Prenatal stress can affect foetal neurodevelopment and result in increased risk of depression in adulthood. It promotes increased maternal hypothalamo-pituitary-adrenal gland (HPA) secretion of glucocorticoid (GC), leading to increased foetal and maternal GC receptor activity. Prenatal GC receptor activity is also increased during prenatal treatment with dexamethasone (DEX), which is commonly prescribed as a prophylactic treatment of preterm delivery associated morbid symptoms. Here, we exposed pregnant Wistar rats to 0.1 mg/kg/d DEX during the last week of pregnancy and performed cross-fostering at birth. In the adult offspring we then studied the effects of prenatal DEX exposure per se and the effects of rearing by a dam exposed to prenatal DEX. Offspring were assessed in the following paradigms testing biobehavioural processes that are altered in depression: progressive ratio schedule of reinforcement (anhedonia), Porsolt forced swim test (behavioural despair), US pre-exposure active avoidance (learned helplessness), Morris water maze (spatial memory) and HPA axis activity (altered HPA function). Responsiveness to a physical stressor in terms of HPA activity was increased in male offspring exposed prenatally to DEX. Despite this increased HPA axis reactivity, we observed no alteration of the assessed behaviours in offspring exposed prenatally to DEX. We observed impairment in spatial memory in offspring reared by DEX exposed dams, independently of prenatal treatment. This study does not support the hypothesis that prenatal DEX exposure leads to depression-like symptoms in rats, despite the observed sex-specific programming effect on HPA axis. It does however emphasise the importance of rearing environment on adult cognitive performances.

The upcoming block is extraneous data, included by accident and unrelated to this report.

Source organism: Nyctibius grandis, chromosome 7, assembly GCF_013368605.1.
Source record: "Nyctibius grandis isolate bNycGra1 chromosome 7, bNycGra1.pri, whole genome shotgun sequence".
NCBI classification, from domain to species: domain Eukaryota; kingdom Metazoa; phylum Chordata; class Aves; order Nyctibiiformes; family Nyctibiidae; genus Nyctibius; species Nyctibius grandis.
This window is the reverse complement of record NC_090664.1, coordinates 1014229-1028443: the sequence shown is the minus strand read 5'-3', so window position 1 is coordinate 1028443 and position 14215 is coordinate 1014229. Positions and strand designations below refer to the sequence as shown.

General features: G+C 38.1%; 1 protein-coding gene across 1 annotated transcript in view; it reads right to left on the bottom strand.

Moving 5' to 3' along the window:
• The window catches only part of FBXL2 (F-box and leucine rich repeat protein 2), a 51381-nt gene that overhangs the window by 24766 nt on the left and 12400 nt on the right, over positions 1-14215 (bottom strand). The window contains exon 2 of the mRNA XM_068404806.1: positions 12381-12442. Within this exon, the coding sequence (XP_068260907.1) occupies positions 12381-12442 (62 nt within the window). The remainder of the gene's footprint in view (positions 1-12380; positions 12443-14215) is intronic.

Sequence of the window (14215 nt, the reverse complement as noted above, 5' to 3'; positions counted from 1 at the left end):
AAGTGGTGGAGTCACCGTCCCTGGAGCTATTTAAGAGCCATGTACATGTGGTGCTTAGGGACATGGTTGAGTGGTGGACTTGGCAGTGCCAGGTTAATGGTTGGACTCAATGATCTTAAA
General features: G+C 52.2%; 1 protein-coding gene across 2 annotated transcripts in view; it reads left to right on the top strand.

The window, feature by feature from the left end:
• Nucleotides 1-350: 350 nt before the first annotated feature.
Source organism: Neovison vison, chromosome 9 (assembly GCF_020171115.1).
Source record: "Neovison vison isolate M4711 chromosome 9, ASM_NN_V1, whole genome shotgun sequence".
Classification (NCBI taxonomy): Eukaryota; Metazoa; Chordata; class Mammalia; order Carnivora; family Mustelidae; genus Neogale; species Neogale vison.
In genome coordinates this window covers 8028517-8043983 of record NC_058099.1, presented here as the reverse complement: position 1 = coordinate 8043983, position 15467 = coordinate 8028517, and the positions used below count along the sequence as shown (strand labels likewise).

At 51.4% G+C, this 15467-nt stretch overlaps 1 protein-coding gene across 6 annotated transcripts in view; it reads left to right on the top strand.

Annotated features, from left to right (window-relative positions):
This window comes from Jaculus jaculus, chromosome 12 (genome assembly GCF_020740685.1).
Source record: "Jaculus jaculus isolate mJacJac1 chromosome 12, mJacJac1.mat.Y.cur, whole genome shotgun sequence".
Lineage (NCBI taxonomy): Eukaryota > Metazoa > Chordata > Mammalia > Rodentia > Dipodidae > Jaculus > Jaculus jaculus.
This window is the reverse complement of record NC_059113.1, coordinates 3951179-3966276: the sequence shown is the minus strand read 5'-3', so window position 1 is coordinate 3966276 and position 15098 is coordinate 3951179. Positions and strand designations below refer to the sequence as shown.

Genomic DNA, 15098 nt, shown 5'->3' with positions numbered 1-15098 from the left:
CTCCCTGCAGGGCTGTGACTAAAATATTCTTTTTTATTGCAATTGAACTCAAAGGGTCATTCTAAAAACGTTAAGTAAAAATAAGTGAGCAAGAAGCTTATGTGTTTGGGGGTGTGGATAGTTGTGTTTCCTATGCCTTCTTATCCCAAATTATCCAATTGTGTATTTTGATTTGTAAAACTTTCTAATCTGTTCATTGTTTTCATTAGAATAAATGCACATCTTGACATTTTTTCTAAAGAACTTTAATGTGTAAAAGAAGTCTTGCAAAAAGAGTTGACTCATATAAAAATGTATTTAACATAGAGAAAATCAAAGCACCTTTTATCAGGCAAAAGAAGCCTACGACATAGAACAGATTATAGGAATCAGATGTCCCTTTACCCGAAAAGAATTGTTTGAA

- HPA axis
- Prenatal programming